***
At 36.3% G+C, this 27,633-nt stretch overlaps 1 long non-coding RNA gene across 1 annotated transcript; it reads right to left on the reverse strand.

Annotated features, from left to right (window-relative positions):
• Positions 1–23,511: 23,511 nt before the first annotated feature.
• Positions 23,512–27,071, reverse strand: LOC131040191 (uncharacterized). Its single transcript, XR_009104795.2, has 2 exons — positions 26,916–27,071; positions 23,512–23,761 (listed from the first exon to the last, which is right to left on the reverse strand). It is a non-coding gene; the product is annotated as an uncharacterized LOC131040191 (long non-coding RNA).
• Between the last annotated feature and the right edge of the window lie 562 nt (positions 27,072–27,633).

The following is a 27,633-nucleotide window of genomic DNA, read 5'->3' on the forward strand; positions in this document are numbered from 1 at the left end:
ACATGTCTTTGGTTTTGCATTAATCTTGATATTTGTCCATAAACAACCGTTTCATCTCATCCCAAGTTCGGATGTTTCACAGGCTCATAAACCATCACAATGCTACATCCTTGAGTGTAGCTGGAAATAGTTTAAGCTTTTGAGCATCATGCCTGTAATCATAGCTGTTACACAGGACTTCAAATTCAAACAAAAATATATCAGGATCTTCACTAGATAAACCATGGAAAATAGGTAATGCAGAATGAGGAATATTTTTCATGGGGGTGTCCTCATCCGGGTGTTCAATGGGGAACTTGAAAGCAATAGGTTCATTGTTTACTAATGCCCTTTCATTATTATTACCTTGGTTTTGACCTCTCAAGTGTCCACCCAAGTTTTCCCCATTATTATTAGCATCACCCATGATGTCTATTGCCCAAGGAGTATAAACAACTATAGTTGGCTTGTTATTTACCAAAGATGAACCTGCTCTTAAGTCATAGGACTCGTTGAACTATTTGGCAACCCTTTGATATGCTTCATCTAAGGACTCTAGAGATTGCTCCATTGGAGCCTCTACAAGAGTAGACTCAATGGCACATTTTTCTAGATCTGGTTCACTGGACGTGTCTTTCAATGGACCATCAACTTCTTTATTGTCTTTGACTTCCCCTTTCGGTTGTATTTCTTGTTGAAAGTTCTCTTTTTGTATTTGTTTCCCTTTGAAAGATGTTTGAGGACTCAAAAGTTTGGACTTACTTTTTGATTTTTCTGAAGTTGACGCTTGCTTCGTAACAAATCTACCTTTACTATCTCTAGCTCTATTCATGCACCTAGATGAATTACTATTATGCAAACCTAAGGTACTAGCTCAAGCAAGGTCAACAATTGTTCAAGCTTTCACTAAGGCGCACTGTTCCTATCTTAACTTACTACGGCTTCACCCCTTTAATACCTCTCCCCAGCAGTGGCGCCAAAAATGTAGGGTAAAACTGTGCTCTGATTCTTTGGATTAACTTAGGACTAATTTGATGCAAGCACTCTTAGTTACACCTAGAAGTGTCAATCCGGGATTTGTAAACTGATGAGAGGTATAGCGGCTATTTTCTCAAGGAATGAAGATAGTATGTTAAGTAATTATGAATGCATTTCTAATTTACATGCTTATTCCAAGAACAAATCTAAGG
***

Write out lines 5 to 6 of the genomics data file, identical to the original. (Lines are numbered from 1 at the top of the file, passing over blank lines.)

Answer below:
• Between the last annotated feature and the right edge of the window lie 562 nt (positions 27,072–27,633).

The following is a 27,633-nucleotide window of genomic DNA, read 5'->3' on the forward strand; positions in this document are numbered from 1 at the left end: